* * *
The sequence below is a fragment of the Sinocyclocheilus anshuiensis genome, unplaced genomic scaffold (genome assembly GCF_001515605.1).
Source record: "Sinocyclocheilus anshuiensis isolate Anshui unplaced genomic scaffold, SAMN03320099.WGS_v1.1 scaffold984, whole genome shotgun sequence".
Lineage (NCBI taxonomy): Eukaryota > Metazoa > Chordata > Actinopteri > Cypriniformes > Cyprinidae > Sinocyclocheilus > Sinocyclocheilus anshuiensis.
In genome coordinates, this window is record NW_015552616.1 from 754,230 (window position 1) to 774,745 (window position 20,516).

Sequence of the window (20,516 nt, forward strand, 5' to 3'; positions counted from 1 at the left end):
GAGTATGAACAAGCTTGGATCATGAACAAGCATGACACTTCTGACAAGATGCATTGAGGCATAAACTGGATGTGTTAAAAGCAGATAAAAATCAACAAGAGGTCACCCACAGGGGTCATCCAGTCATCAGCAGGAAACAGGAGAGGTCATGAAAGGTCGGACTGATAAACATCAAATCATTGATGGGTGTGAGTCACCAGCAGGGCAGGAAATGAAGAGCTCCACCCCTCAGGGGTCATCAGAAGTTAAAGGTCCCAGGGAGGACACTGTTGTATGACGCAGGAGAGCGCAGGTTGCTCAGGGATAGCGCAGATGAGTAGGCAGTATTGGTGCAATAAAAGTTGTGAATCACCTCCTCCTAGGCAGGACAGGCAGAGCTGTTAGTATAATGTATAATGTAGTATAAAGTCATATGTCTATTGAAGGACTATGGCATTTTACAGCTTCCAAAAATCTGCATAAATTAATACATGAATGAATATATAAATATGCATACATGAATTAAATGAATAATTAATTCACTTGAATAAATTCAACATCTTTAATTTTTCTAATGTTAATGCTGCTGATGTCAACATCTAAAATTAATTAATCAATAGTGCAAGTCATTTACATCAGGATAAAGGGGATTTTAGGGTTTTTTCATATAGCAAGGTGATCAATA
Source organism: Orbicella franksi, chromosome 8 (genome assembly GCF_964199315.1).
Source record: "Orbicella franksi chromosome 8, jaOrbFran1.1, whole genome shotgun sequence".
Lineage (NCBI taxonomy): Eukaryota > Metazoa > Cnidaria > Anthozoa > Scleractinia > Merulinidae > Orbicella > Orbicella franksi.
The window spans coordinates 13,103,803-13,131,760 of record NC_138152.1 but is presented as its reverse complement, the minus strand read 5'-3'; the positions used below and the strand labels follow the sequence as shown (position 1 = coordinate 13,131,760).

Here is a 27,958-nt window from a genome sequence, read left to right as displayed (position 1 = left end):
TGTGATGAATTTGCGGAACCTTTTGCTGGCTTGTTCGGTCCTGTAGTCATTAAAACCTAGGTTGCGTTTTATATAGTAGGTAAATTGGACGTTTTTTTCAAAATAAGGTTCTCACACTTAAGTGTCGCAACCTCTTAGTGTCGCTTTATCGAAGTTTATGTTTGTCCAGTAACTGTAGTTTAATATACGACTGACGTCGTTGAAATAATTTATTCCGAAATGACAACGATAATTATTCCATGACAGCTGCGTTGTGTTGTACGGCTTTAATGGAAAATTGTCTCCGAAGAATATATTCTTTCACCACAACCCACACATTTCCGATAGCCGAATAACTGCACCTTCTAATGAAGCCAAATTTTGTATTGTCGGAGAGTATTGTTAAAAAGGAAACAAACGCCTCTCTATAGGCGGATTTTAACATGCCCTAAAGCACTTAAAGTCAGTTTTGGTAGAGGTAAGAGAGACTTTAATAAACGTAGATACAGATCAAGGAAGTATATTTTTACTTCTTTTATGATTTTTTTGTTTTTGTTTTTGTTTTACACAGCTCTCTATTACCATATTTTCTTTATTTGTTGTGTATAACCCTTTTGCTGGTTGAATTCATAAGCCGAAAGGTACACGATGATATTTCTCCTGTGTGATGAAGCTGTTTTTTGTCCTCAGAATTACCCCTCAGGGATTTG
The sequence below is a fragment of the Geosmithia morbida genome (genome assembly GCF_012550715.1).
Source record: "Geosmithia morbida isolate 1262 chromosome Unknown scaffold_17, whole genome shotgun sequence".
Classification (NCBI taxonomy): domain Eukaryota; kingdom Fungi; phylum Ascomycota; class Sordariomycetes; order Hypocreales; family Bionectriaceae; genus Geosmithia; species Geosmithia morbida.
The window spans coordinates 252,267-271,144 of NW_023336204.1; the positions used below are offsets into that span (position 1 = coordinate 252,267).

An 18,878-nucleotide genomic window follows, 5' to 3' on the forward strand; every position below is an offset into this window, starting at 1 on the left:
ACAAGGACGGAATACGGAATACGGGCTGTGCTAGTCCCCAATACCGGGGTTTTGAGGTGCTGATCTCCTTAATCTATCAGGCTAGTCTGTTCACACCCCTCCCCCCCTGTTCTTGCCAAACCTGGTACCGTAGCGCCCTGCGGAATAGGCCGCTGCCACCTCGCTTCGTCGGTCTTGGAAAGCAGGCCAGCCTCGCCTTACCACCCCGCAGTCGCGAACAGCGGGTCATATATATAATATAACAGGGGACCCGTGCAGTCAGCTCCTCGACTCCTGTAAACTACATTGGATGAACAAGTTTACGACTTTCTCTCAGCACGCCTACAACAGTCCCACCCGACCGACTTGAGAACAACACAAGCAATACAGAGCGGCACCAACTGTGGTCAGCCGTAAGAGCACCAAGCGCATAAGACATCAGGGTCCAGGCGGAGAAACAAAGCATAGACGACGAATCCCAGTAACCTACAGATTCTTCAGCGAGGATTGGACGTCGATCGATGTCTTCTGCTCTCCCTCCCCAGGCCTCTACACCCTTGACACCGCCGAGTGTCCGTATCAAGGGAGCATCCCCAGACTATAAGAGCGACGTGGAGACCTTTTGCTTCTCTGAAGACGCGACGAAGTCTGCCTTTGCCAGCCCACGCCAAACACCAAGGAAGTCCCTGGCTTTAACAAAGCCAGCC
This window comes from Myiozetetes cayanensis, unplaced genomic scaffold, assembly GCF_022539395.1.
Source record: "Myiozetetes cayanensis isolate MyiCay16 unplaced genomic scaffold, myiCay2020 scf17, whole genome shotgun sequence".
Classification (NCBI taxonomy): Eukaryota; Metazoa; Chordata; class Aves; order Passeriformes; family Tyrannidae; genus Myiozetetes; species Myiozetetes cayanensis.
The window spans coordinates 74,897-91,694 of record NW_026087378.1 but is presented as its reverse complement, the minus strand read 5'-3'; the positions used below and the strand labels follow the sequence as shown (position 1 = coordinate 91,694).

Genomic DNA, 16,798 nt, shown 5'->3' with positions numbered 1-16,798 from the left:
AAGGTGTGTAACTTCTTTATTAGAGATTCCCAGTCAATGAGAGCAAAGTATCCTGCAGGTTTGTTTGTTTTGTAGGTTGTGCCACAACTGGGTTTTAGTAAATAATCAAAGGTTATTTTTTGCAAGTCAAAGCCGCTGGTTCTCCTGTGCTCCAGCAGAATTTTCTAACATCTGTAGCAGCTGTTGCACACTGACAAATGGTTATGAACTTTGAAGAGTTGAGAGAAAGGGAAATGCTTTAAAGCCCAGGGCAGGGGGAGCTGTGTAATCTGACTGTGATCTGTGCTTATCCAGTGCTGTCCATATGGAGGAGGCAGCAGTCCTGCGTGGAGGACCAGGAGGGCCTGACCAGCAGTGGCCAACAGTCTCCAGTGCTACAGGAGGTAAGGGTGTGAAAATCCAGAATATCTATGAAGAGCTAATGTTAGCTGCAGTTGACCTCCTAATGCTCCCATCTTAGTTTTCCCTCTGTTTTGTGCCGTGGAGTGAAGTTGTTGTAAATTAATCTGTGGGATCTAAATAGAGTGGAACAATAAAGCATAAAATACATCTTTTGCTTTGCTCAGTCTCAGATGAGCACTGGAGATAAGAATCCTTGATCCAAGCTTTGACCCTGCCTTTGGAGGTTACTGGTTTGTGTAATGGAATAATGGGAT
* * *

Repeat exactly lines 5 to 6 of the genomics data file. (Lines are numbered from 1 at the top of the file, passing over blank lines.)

Sequence of the window (20,516 nt, forward strand, 5' to 3'; positions counted from 1 at the left end):
GAGTATGAACAAGCTTGGATCATGAACAAGCATGACACTTCTGACAAGATGCATTGAGGCATAAACTGGATGTGTTAAAAGCAGATAAAAATCAACAAGAGGTCACCCACAGGGGTCATCCAGTCATCAGCAGGAAACAGGAGAGGTCATGAAAGGTCGGACTGATAAACATCAAATCATTGATGGGTGTGAGTCACCAGCAGGGCAGGAAATGAAGAGCTCCACCCCTCAGGGGTCATCAGAAGTTAAAGGTCCCAGGGAGGACACTGTTGTATGACGCAGGAGAGCGCAGGTTGCTCAGGGATAGCGCAGATGAGTAGGCAGTATTGGTGCAATAAAAGTTGTGAATCACCTCCTCCTAGGCAGGACAGGCAGAGCTGTTAGTATAATGTATAATGTAGTATAAAGTCATATGTCTATTGAAGGACTATGGCATTTTACAGCTTCCAAAAATCTGCATAAATTAATACATGAATGAATATATAAATATGCATACATGAATTAAATGAATAATTAATTCACTTGAATAAATTCAACATCTTTAATTTTTCTAATGTTAATGCTGCTGATGTCAACATCTAAAATTAATTAATCAATAGTGCAAGTCATTTACATCAGGATAAAGGGGATTTTAGGGTTTTTTCATATAGCAAGGTGATCAATA